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Topic: Photo Puzzle Box  (Read 6186 times)
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« on: August 30, 2005 08:19:11 PM »

Here is a present I made for my dad for his birthday.  It's based off a german puzzle box we had when I was little.  It was made of 12 wooden cubes that fit together into a rectangle.  Each side had a picture of a different farm animal.  

I recently took a long trip to Africa to do research, so I created a puzzle box with pictures from my trip decoupaged onto the cubes.  I was able to find an unfinished wooden box in the right size.  I xeroxed a copy of the section of the map of Zambia, using the section of the country I was working in.  I decoupaged that to the top with a snakeskin border from a scrapbooking sticker set.  Here are some photos of the box.  My dad's birthday isn't until the end of September, so he won't get it for a while, but I hope he likes it.  I'm thinking of doing something similar for my neice, using pictures of wildlife from my trip.

« Last Edit: January 04, 2010 08:28:53 AM by rackycoo - Reason: to fix images » THIS ROCKS   Logged

Work is love made visible.
                            --Kahlil Gibran

Human salvation lies in the hands of the creatively maladjusted.           
                            --Dr. Martin Luther King Jr.
« Reply #1 on: August 30, 2005 08:24:56 PM »

i just have a few things to say:

1. that's a great gift!

2. how awesome that you got to do research in africa!

3. how did you get the cubes to fit the box?

4. let's hope your dad doesn't check craftster and see his present early Tongue

« Reply #2 on: August 30, 2005 09:31:37 PM »

What an amazing idea! Is there a trick to decoupaging the cubes in a certain order so you don't end up with a mismatched picture at the end?

corduroy cat
« Reply #3 on: August 31, 2005 04:17:24 AM »

what an amazing gift! you're dad will love it Smiley i'd like a tut if you don't mind?
« Reply #4 on: August 31, 2005 07:15:51 AM »

Hi Everyone!  Thanks so much for your positive feedback. 

Qwerty--The cubes just happen to fit the box.  The cubes are pre-cut, unfinished 'turnings' from the craft store.  These are 1 1/2".  The box just happened to be the right size (though in fact it's slightly too big, but not enough to matter).   Oh, and, he's not so much a craftster kind of guy Smiley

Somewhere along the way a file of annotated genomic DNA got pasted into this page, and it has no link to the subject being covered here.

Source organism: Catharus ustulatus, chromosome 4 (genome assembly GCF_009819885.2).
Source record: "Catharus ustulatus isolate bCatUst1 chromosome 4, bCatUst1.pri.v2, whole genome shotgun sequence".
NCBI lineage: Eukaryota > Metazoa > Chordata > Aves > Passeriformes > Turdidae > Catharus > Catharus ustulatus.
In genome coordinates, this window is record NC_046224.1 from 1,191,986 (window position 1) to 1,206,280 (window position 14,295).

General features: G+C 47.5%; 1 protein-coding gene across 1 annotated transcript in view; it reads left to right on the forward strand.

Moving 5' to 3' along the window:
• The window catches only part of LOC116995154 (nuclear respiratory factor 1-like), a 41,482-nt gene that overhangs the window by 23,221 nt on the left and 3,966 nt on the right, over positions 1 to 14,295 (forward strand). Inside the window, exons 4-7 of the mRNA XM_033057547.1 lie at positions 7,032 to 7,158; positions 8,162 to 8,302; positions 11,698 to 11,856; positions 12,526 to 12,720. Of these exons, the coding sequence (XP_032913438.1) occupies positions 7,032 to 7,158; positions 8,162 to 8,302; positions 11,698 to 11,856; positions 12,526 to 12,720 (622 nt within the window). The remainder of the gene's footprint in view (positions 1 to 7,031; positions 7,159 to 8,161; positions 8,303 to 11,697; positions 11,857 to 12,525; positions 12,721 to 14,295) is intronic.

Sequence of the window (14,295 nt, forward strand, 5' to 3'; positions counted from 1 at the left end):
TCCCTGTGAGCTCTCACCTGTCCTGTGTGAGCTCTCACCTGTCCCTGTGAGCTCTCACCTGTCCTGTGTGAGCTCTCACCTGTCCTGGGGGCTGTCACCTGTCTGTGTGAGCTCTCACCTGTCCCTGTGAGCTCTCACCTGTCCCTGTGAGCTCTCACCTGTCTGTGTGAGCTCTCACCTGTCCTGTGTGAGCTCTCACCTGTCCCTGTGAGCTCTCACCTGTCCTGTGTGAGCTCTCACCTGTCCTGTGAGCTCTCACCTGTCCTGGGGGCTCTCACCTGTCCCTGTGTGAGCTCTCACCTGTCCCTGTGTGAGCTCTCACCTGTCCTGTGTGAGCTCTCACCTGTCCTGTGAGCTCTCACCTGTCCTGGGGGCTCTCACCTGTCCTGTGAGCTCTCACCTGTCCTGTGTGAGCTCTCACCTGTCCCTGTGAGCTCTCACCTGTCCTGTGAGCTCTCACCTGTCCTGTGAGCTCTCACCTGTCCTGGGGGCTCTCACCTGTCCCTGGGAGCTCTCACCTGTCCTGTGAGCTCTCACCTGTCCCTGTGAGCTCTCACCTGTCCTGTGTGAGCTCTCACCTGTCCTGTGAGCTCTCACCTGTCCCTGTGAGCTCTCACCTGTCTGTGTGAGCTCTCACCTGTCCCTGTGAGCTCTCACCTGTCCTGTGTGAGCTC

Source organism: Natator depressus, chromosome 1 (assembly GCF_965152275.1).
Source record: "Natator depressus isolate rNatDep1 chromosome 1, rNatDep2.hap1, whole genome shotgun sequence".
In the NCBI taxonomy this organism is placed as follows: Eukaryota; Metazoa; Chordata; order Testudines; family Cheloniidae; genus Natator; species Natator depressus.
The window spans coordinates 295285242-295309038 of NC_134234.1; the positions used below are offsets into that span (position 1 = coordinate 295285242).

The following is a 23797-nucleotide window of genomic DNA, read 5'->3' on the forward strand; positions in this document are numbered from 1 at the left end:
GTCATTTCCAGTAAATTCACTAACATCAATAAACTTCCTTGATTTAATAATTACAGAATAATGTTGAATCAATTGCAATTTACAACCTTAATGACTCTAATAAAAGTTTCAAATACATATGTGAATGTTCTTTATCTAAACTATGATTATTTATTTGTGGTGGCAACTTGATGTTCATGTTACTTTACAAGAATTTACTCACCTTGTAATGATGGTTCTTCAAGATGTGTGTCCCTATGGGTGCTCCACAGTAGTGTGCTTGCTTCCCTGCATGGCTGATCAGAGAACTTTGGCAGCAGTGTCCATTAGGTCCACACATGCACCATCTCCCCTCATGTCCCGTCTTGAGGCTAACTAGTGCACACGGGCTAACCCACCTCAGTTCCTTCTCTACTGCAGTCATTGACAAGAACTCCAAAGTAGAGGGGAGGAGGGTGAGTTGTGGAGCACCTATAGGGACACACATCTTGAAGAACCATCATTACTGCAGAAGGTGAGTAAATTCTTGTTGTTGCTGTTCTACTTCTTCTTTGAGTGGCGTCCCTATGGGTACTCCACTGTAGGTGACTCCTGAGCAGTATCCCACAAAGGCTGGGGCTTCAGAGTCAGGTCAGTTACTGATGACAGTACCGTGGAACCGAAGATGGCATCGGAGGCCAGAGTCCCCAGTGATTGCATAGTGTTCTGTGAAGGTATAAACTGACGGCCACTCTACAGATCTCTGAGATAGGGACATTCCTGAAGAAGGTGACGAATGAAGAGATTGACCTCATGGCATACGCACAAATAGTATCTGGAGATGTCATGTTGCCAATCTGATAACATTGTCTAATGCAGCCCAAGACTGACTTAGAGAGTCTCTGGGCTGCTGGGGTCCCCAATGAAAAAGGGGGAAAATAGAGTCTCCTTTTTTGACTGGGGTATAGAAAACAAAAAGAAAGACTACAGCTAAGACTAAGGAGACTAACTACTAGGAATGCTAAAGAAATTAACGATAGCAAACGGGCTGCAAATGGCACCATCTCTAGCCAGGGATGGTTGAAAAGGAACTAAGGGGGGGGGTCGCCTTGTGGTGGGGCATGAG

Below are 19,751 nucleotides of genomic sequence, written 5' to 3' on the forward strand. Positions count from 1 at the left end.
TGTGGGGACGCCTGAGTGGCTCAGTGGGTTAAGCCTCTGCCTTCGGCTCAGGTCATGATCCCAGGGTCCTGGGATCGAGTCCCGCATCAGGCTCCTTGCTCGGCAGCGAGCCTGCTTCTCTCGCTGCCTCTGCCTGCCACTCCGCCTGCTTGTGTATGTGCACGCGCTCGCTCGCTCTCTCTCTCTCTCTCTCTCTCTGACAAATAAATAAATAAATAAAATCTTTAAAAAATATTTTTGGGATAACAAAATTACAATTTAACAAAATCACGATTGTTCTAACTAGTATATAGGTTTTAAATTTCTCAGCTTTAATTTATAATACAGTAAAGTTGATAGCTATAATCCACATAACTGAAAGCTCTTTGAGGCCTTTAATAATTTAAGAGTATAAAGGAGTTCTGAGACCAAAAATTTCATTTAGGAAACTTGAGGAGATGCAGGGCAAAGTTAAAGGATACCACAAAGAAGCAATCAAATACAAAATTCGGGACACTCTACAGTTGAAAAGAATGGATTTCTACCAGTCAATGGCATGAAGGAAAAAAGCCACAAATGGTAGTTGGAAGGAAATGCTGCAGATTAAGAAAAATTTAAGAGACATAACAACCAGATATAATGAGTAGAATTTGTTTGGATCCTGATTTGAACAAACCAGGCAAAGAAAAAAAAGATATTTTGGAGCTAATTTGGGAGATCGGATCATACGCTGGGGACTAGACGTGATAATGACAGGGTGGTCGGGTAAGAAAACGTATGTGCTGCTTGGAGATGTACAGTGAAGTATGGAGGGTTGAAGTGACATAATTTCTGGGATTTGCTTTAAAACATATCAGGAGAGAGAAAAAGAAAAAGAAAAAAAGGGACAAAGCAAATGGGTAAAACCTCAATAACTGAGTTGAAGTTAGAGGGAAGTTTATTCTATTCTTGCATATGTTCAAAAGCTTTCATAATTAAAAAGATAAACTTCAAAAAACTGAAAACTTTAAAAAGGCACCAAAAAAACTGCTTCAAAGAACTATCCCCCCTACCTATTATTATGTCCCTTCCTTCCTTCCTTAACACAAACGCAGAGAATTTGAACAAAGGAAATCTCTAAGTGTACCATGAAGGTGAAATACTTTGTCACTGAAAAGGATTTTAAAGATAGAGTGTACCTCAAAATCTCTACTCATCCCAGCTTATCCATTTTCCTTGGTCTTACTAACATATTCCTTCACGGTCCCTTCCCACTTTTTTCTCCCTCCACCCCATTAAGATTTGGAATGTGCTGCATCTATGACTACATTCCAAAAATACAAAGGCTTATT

Regansbox--The cubes could be in any order.  However, if you want the cubes to be in the same order for each picture (that is, when the cubes are assembled correctly, all you have to do is flip them over and a new picture is formed, which is how the kid's puzzle I had was made) then you have to make sure they don't get out of order when you decoupage them.  Decoupage one side, let it dry, then flip all the cubes to the same new side. 

Teamwang--I don't have the box with me anymore (I left it at my folks') so I can't take any more pictures for a tutorial.  If I make another, I can do a photo tut. 

For now, I will try to explain how it was done.

1.  Select cubes.  I used the 1 1/2" cubes, but only because I couldn't find any 1" cubes.  4 cubes by 3 cubes of 1 1/2" fit a 4 1/2" X 6" photo.  But you could have 24 1" cubes for a 4" X 6".

2.  Find a box in the right size.  The one I found was 1 1/2" high, 6 1/4" wide, and 4 3/4" deep.  It would be easier to find the right box if you use 1" cubes (and also easier to get the photos to fit). 

3.  Select the photos.  You need six of them, plus one for the top, and one for the inside of the top (and one for the inside bottom, if you want).   Any or all of these could be copies of one of the six pictures you've selected, or they could be totally different but related pictures.  If you want, you can choose photos that are all horiztonal.  I didn't--I picked the best, and some were horizontal and some vertical.  Pictures without too much fine detail will probably work better.  Incidentally, you don't have to pick photos.  You could choose other kinds of pictures.  Like clip art, vintage pictures, pictures from a kids' book....